By Dave Simpson
Cloverleaf Communications has begun shipments of an Intelligent Storage Networking (iSN) system that includes a storage administrator's wish list of software functionality. Only a partial listing of the software functions available with the iSN includes centralized, policy-based management services; support for heterogeneous environments; storage virtualization; data protection; disaster recovery; high availability; security; consolidation of storage area network (block) and network-attached storage (file) services; quality of service (QoS); service level agreements (SLAs); writable snapshots (or "virtual replicas"); automated discovery; and storage allocation and provisioning. The software is delivered in a fault-tolerant "SAN-in-a-box" based on the Solaris operating system, multiple SPARC processors, up to 12 server blade controllers, a Fibre Channel fabric with two to eight switches per box, and two to eight Ethernet switches.
More than one storage analyst has referred to the system as "Data-Core or FalconStor on steroids." And Avi Weiss, Cloverleaf's CEO, does in fact consider vendors such as DataCore and FalconStor as the company's main competitors.
However, Cloverleaf's iSN differs from other in-band SAN or virtualization appliances in at least two regards: the breadth of software functionality, and price. Weiss quotes a price of $240,000 for an entry-level configuration, and prices can exceed $1 million.
Arun Taneja, founder and consulting analyst with The Taneja Group, says that Cloverleaf is clearly focused primarily on the upper reaches of the Fortune 1000 where companies might have millions of dollars of high-end, heterogeneous disk arrays and very large SANs, but that the iSN system is unique in the breadth of software capabilities and processing power.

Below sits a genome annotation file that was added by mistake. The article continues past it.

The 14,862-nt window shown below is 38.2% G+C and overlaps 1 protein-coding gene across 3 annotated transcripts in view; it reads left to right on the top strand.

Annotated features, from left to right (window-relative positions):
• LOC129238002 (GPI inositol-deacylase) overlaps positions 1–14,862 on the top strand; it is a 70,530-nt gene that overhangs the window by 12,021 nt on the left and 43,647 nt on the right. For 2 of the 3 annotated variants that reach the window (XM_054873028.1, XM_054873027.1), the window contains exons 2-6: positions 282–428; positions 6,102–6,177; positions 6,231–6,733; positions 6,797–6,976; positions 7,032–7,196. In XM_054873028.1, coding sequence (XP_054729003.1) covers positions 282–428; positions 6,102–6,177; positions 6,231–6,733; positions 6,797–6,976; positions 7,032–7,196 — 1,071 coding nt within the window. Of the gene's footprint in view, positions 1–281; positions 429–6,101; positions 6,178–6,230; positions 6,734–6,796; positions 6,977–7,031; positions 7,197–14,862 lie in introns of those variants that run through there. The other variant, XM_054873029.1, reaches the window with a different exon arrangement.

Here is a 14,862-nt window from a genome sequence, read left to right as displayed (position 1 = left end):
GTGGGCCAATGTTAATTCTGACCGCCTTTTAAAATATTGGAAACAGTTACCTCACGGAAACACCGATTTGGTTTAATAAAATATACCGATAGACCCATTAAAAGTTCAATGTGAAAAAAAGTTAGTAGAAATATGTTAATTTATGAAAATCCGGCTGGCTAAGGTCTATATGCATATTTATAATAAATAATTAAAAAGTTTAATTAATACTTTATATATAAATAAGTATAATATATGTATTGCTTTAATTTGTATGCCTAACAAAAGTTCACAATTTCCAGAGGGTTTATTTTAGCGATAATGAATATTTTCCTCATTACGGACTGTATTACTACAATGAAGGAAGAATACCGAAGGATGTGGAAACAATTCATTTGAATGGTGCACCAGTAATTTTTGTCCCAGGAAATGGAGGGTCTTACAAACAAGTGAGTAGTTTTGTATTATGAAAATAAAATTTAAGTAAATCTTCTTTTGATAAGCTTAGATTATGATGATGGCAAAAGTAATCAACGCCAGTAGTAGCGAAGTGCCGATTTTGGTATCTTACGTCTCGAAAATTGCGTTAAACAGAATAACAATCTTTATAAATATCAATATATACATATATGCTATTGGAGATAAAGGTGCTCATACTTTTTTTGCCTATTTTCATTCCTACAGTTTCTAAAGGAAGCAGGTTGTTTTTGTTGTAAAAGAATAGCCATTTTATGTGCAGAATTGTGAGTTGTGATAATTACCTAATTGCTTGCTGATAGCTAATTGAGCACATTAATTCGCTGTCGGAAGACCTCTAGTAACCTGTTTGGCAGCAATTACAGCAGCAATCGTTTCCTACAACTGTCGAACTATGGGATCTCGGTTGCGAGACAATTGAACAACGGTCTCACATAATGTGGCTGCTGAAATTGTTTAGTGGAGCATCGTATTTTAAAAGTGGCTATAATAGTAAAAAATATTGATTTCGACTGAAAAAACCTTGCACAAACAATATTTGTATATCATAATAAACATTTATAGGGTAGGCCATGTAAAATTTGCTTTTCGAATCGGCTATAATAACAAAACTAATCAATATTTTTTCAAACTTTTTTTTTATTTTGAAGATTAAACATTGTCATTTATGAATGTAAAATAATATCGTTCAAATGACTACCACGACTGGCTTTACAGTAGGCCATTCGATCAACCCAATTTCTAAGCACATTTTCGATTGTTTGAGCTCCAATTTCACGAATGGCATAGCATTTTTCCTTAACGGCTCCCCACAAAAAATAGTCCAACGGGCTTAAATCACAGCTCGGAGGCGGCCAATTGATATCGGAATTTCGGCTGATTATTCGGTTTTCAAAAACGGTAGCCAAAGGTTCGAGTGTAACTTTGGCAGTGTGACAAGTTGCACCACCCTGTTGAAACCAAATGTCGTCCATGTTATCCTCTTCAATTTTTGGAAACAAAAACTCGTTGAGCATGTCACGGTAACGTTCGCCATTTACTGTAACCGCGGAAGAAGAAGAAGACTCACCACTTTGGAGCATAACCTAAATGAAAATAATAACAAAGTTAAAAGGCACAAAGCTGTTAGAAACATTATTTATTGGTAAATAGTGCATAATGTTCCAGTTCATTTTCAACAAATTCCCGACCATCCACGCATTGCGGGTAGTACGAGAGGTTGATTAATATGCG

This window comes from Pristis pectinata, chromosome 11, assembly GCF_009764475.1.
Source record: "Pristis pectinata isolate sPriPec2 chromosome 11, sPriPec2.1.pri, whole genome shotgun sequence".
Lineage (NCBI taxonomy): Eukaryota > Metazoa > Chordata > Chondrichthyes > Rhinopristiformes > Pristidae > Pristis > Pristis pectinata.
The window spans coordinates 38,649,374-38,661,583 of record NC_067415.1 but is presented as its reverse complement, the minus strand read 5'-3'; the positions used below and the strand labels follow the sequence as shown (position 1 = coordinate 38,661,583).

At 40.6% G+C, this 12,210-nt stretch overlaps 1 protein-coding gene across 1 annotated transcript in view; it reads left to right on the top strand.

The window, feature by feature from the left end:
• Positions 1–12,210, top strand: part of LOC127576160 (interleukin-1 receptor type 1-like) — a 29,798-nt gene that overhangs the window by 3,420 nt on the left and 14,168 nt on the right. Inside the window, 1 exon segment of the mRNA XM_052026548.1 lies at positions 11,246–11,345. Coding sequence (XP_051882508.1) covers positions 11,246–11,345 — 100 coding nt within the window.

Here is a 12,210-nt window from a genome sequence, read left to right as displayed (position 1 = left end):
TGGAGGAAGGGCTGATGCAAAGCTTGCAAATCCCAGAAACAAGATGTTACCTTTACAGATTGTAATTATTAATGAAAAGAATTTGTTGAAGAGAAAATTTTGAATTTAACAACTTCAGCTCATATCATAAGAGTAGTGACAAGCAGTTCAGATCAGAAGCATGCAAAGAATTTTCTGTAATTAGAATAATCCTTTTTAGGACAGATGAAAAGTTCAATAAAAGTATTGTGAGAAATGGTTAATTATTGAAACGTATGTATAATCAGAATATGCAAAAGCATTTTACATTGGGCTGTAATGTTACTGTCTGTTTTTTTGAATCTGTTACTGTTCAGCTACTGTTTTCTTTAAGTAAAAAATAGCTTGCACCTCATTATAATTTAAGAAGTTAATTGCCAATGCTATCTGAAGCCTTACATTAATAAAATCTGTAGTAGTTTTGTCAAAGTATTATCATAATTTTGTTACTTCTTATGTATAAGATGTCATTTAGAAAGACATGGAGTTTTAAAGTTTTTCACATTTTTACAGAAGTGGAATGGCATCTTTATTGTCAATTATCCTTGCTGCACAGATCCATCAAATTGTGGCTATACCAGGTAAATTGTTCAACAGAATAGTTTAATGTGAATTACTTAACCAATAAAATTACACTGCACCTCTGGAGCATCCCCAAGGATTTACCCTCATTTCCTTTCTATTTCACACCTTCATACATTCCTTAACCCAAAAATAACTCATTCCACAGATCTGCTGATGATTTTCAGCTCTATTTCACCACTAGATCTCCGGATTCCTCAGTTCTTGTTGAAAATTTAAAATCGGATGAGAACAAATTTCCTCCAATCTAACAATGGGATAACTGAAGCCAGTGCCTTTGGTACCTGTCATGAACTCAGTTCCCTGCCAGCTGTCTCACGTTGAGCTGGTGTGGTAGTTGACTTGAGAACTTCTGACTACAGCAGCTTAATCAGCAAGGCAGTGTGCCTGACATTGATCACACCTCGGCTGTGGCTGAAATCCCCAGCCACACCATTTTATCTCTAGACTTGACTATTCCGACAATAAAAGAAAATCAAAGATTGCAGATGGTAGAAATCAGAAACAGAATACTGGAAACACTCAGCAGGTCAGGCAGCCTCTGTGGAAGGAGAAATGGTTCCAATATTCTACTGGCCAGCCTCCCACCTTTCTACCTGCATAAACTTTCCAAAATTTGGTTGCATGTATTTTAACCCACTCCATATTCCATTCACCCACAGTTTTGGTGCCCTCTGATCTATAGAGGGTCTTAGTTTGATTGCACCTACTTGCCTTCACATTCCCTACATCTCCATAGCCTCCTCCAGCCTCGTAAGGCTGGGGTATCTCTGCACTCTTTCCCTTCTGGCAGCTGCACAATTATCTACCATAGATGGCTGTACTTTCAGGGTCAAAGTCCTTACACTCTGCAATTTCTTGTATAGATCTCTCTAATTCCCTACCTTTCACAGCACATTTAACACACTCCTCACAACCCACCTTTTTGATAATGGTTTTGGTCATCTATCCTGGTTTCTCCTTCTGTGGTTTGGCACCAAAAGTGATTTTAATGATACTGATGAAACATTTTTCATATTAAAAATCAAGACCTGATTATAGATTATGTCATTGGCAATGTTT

"Other SAN appliances can be bottlenecks and some are based on NT, which is a matter of concern for some companies," says Taneja. "The iSN is designed for massive scalability and won't create a bottleneck."
In addition to citing the sheer breadth of software, Taneja points to differentiators such as a very fine level of virtualization granularity, and sophisticated partitioning and provisioning features (somewhat akin to 3PAR's "thin provisioning") that Cloverleaf refers to as "dynamic volume provisioning."
Weiss touts the system's "3-D consolidation" capabilities, which encompass storage, bandwidth, and services. Cloverleaf counts Burlington Coat Factory as an early customer and will sell primarily through systems integrators and solution providers. (UK-based Exquip is the company's first channel partner.)
Cloverleaf is a spin-off of ELTA Systems, a multi-billion-dollar R&D organization in Israel focused largely on the defense industry. The company, which has US headquarters in Southborough, MA, is named after the cloverleaf road intersections designed to eliminate traffic congestion.